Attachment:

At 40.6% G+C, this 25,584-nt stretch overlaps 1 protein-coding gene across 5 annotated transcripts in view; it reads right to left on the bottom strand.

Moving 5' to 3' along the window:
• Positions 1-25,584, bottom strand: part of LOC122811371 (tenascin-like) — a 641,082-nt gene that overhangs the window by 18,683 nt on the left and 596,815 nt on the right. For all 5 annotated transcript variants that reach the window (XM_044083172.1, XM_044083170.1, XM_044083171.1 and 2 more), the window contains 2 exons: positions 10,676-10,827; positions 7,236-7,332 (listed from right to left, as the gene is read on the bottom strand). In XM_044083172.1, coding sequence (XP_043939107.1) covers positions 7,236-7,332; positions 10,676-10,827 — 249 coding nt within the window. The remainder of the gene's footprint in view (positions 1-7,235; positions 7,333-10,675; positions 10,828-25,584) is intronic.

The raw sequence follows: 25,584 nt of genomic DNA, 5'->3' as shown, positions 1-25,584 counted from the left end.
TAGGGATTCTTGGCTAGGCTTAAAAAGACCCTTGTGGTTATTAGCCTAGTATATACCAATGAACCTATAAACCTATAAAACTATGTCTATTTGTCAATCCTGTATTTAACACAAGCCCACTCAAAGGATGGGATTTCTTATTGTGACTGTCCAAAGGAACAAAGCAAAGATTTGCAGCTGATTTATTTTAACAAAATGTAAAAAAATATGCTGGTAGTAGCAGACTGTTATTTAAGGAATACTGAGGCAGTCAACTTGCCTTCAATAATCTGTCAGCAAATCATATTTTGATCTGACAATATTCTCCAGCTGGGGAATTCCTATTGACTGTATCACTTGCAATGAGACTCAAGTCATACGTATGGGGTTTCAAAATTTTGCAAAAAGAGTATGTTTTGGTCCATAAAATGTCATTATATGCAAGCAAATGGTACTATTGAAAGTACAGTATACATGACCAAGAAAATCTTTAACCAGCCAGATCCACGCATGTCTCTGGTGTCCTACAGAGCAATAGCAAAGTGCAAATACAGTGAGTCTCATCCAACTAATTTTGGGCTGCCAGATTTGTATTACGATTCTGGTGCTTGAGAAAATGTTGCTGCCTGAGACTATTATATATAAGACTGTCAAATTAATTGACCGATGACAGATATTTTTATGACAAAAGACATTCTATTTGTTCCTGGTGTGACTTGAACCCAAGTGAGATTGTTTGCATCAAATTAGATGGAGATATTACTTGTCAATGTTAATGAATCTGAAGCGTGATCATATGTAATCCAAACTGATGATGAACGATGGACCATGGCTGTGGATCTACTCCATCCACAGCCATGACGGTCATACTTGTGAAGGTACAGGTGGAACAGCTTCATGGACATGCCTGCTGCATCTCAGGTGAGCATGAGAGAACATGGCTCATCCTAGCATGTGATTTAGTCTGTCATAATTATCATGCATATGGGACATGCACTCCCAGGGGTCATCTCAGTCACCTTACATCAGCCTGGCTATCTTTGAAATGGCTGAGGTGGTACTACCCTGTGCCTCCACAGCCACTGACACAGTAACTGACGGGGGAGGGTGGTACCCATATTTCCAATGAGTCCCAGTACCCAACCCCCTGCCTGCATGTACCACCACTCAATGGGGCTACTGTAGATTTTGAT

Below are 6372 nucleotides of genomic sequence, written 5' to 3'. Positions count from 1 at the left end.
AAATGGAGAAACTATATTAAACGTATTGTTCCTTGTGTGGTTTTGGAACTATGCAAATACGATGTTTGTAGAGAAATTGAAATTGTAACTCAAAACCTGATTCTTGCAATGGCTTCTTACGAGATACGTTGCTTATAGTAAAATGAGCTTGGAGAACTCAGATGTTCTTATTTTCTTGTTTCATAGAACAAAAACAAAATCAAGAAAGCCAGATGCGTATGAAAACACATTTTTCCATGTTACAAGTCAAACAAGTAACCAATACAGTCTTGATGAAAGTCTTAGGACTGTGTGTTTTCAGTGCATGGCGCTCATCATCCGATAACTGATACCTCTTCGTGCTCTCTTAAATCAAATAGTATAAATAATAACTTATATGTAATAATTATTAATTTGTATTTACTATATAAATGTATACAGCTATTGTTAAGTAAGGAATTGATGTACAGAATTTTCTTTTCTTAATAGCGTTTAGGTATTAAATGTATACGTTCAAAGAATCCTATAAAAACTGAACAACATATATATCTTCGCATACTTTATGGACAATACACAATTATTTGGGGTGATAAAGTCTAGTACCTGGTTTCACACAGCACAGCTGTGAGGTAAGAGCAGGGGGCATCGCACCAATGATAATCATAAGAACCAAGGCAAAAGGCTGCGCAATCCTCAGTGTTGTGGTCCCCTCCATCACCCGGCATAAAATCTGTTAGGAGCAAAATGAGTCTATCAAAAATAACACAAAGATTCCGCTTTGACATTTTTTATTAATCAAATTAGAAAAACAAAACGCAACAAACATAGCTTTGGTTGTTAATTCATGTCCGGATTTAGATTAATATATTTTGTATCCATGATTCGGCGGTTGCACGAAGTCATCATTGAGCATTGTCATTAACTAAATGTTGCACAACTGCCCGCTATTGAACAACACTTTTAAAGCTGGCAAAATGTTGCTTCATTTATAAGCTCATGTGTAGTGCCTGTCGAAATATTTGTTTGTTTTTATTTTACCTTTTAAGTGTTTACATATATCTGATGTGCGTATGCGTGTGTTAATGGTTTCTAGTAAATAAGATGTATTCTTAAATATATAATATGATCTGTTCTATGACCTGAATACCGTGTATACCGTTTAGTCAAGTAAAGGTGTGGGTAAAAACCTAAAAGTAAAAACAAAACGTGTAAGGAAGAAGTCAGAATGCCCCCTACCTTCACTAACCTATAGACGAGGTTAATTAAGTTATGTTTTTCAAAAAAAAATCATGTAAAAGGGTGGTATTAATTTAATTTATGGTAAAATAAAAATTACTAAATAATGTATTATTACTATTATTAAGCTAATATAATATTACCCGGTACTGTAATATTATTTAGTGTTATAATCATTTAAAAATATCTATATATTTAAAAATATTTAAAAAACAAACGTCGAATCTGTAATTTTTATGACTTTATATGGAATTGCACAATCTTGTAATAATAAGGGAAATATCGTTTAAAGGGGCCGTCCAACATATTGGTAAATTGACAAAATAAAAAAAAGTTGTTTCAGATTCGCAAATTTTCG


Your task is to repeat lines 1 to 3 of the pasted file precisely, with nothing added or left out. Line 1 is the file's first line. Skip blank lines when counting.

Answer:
At 40.6% G+C, this 25,584-nt stretch overlaps 1 protein-coding gene across 5 annotated transcripts in view; it reads right to left on the bottom strand.

Moving 5' to 3' along the window:
• Positions 1-25,584, bottom strand: part of LOC122811371 (tenascin-like) — a 641,082-nt gene that overhangs the window by 18,683 nt on the left and 596,815 nt on the right. For all 5 annotated transcript variants that reach the window (XM_044083172.1, XM_044083170.1, XM_044083171.1 and 2 more), the window contains 2 exons: positions 10,676-10,827; positions 7,236-7,332 (listed from right to left, as the gene is read on the bottom strand). In XM_044083172.1, coding sequence (XP_043939107.1) covers positions 7,236-7,332; positions 10,676-10,827 — 249 coding nt within the window. The remainder of the gene's footprint in view (positions 1-7,235; positions 7,333-10,675; positions 10,828-25,584) is intronic.